This is a tough season. Christmas, the turn of the year, the holidays; this time of this year in particular drags at me. Not just me. Many of my friends are struggling especially now, as well. When I was young this was the best time. When I was younger I felt the excitement and goodwill in my bones. It resonated and was reflected in the faces and attitudes of all the people I met. Not just as a child but in my teens and twenties and even into my thirties I looked forward to Christmas from the ending of the last one. It was a time of unity and togetherness and purpose and hope. The older I get, though, the more loss enters my life. The losses are more poignant during this season because they contrast even more against the brilliance and hope of the time. It’s easier to ignore the things that aren’t there, until I get to the time when those lost connections would normally have been most joyfully felt. I probably notice similar feelings in my friends because we’re all getting older and as we do we naturally experience loss in our lives. Loved ones die, or leave us, or those we love don’t return the feeling, or friends drift away, or…unnumbered things go missing from our lives. Those things are so much more visible when contrasted against the feelings this time of year evokes in our hearts. It’s like those optical illusions where you’re looking at the silhouette of a lovely lady and the perspective shifts and suddenly you’re looking at the profile silhouette of an old crone. This writing is to remind me, and all my friends like me, not to focus on the old crone. See the other picture. The hope is still in this time of year. The renewal, the joy, the blessings, all those things are still in front of us. For Christians (and for non-Christians) this is a reminder of the turning point, the rise of promise. I’m going to try not to let the things I’ve lost blind me to the things I have and, more importantly, to the things I might have. To those friends like me, I hope you do the same.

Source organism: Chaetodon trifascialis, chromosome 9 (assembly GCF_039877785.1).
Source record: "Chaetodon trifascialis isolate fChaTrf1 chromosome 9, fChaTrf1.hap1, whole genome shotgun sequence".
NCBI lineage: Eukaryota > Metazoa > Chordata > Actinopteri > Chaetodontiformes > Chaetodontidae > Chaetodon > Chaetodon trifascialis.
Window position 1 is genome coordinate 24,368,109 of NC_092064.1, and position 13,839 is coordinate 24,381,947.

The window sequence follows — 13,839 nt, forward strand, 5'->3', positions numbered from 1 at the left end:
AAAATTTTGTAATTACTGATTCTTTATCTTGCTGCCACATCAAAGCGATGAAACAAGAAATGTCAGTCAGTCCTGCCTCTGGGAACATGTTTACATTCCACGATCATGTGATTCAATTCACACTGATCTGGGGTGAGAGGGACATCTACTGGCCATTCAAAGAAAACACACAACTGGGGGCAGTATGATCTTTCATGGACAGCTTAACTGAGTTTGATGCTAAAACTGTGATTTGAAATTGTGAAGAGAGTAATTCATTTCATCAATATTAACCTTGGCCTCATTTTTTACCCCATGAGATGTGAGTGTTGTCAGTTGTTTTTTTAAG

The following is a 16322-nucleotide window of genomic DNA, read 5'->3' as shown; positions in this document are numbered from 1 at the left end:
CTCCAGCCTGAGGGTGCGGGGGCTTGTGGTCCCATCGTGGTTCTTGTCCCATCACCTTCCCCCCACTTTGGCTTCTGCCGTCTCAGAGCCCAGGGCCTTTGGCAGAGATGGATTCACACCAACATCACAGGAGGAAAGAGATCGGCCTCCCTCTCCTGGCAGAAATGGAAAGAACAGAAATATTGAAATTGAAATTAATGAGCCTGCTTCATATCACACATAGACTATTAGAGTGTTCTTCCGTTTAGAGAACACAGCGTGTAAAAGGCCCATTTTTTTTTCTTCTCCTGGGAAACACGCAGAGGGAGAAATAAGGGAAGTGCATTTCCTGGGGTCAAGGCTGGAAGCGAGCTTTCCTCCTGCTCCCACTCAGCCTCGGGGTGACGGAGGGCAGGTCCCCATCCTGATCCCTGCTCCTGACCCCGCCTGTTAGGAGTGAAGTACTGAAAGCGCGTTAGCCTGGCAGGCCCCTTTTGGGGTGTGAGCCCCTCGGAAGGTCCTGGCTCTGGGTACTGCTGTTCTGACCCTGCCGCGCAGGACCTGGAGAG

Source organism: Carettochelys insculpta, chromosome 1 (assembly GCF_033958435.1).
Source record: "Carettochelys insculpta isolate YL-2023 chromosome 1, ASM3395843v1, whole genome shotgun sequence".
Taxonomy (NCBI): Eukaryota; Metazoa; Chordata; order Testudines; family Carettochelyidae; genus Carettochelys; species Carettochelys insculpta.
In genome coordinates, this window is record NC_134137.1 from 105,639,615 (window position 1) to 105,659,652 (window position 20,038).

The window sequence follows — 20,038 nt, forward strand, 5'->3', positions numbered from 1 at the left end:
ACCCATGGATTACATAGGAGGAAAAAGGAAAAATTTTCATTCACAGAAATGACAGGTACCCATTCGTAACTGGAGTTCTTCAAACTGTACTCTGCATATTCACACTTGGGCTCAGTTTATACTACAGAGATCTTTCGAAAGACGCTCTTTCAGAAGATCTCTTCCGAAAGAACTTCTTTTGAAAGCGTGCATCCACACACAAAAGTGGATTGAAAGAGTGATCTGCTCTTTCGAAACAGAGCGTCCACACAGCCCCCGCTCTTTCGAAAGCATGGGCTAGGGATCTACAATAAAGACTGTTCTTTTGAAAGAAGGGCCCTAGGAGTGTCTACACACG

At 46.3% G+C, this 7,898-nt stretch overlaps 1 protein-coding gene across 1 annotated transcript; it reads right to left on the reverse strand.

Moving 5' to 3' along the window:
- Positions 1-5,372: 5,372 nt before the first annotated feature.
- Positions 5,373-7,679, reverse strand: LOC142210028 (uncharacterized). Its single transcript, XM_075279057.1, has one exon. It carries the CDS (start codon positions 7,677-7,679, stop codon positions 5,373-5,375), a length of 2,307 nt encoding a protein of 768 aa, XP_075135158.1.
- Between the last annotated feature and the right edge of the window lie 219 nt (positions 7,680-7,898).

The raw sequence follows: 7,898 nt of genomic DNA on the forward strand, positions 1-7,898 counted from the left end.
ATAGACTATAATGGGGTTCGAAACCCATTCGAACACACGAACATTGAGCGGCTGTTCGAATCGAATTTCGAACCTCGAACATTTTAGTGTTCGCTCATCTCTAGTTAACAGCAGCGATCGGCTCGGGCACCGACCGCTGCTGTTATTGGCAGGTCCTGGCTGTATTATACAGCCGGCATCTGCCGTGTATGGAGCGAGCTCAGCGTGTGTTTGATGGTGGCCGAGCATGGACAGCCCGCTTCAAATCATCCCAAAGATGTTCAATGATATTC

As I sit in the car
My eye is caught by the flutter
Of a torn piece of insulating tape
At the back of an air conditioner,
Like the wing of a trapped bird
Beating frantically for freedom.
The sky is a mass of ash colored clouds,
The dust raised from the battle boots of battalions of angels,
Marching to war.
Bare branched trees
Stretch and sway against the smoky sky.
(strangely reminiscent of peacock crests)
Whip in the freshening breeze.
Lonely leaves dance across rain-soaked asphalt
As the few remaining golden holdouts,
Still clinging to their branchy homes,
Wave like Fairie war-banners.
The wind races up to a swifter speed.
My mind’s ear can hear the howl it hasn’t reached yet.
I can taste the copper tang of the lightning
Still held behind the clouds.
In the west, light from the unseen setting sun
Makes a mosaic where the clouds break.
I can feel change riding on the air.
It is certainly needed and
Is not really reality.
It’s how I perceive
Through the imperfect lenses of my own eyes,
The dusty filters of my own mind.